Ted Gladden stated that at this point, we have not had any contact with the state’s attorneys on this issue. Judge Paulson commented that since the state’s attorneys have a statutory responsibility, they should be contacted by letter either individually or through their state association to see if they wish to be involved. He further suggested that a working committee be formed to include a state’s attorney from a small, medium and large county so that they are involved in the process. It was his feeling that the state’s attorneys would not want the responsibility even though it is statutorily imposed on them.
Chief Justice VandeWalle stated he agreed with Judge Paulson and suggested Susan Sisk set up working group with representatives from both the full-time and part-time state’s attorneys. He then asked if there was urgency to set up this committee?
Judge Wefald said he did not think we needed a committee of state’s attorneys if we decided not to turn it over to them. Chief Justice VandeWalle responded that we need to follow the statute. If the state’s attorneys are willing to do it, we should let them, however, it was his feeling that the state’s attorneys would not be interested.
Judge Hagerty felt it would bring back the discussions we have had about county and state responsibilities because the state’s attorneys see themselves as working for the counties more than working for the state. She thought they would see the funds as going to the state and would have a low incentive to spend a lot of time or effort trying to collect money that would be going to the state.
Sally Holewa commented that most of the collection effort has to come from the courts. Research will show that early and consistent contact with defendants will be the best way to collect the money. The drawback is that clerks do not have prosecutorial authority so we need to get someone who is authorized by statute to prosecute a contempt or we need to get the statute amended so that clerks could have that authority for that particular purpose. Chief Justice VandeWalle agreed with Ms. Holewa’s comment and stressed that is another reason we should look at a committee to come up with a decision. On one hand, we cannot ignore the statute, and on the other hand, we are probably going to have to collect the money ourselves.
Judge Braaten stated that in Grand Forks, everything is generated through the clerk’s office and the judge issues an order to show cause. As far as the statute is concerned, it says that the state’s attorney shall prosecute these cases. They require the state’s attorney to have someone present when they do a group of orders to show cause for failure to pay fees and fines so they are, in a sense, the prosecuting attorney although the paperwork is generated by the clerk. If it goes to civil judgment, the clerk drafts that paperwork.
Chief Justice VandeWalle stated we do need to look at what is the most likely way we are going to collect the money. He feels that is significant and agrees with Judge Hagerty and those that have said it is going to be the judiciary that does it. He hopes we can reach an agreement with the state’s attorneys that they will go ahead and do it, or we should amend the statute to make it clear that we are going to be doing it and that we have the authority to go ahead and do it.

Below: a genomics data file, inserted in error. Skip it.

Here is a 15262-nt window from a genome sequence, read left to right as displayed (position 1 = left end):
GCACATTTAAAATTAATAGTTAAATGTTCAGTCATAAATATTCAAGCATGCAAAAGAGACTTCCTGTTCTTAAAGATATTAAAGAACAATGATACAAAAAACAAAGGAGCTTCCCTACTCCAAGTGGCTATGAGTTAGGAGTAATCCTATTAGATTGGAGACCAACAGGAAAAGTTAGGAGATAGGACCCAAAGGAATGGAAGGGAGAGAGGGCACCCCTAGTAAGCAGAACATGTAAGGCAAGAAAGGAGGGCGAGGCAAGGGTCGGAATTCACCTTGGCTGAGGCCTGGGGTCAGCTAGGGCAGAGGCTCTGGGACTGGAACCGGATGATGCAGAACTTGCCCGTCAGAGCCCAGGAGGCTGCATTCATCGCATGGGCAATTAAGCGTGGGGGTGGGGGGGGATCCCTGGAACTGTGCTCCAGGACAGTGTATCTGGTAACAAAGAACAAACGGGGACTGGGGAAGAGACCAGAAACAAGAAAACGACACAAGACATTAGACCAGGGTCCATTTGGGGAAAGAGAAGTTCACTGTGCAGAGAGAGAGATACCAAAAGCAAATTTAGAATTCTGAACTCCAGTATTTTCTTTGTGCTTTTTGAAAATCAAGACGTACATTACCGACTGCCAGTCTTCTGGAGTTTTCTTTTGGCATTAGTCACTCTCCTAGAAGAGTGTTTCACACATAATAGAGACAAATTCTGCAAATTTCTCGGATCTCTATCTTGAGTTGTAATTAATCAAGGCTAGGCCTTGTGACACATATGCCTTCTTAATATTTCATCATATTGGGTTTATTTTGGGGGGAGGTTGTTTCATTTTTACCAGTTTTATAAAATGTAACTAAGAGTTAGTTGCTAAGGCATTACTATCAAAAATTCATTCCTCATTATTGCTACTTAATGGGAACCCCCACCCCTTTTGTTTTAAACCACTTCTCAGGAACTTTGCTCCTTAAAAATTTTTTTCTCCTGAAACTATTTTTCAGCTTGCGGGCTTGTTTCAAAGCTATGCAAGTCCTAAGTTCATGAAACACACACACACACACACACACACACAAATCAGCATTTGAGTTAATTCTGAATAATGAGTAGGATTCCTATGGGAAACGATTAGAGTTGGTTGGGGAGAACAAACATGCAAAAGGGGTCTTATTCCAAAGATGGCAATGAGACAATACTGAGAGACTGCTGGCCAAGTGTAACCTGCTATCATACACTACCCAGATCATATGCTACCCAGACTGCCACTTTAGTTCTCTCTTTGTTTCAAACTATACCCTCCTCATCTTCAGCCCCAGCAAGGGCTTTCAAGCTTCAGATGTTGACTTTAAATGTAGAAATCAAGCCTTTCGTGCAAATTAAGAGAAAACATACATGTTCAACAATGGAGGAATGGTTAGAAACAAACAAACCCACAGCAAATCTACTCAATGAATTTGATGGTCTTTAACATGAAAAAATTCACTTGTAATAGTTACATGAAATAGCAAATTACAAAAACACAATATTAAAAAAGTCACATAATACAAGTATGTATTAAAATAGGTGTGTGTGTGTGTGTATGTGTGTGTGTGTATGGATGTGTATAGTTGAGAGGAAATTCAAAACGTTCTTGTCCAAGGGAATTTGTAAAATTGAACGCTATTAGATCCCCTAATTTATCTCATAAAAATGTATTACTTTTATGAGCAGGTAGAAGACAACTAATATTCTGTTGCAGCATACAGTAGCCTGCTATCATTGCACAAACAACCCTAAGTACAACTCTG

Judge Schmalenberger moved that a working committee be established involving state’s attorneys to address a procedure for dealing with the accounts receivable collections program, using Grand Forks as an example. Judge Paulson seconded. Chief Justice VandeWalle asked for further discussion. Judge Wefald again reiterated that he thinks this is really the responsibility of the courts and he feels it should be left there. Chief Justice VandeWalle stated we should not ignore the statute. Judge Wefald suggested we bring the defendant in on an order to show cause and ask them why they are not paying, give them a certain period of time to pay, if they do not pay, we convert to a civil judgment and take them off the books. Chief Justice VandeWalle asked then what happens to the civil judgment? Judge Wefald said it would show up on their credit record. Jim Hill asked who the defendant would talk to when they wanted to purchase something and they have the civil judgment against them? Judge Wefald said they would need to go to the clerk and pay it.
Mr. Hill felt there would not be a downside to at least finding out if the state’s attorneys have a thought or an opinion on this because when you bring someone in and cite them for contempt, you have already issued the warrant, and Judge Braaten’s idea of bringing the state’s attorney in at the last moment seems to be a prudent course. If something happens in the courtroom, you have someone to point out the issue. Judge Wefald said in Burleigh County, we are fortunate if a state’s attorney will show up for an initial appearance.
Judge Geiger stated that the defendant is advised they have a right to have an attorney and a right to a judicial hearing. The defendant usually waives all that and they generally acknowledge they have not done what was ordered. He has the defendant explain why they have not, and an appropriate disposition is given. A lot of times a need for a prosecutor does not even come into play because they admit what they have done. If they deny, then we reschedule for another day. The prosecutor is not present at this stage.
Chief Justice VandeWalle asked Mr. Gladden to poll the members. All members were in favor of the motion with the exception of Judge Wefald.
Election of Personnel Policy Board Representative
Chief Justice VandeWalle asked Judge Geiger if he would be interested in serving another term on the Personnel Policy Board. Judge Geiger indicated he was interested. Judge Paulson moved that Judge Geiger be reappointed to the Personnel Policy Board. Jim Hill seconded. There being no further discussion, the motion carried.
There being no further business, the meeting adjourned at 10:30 a.m.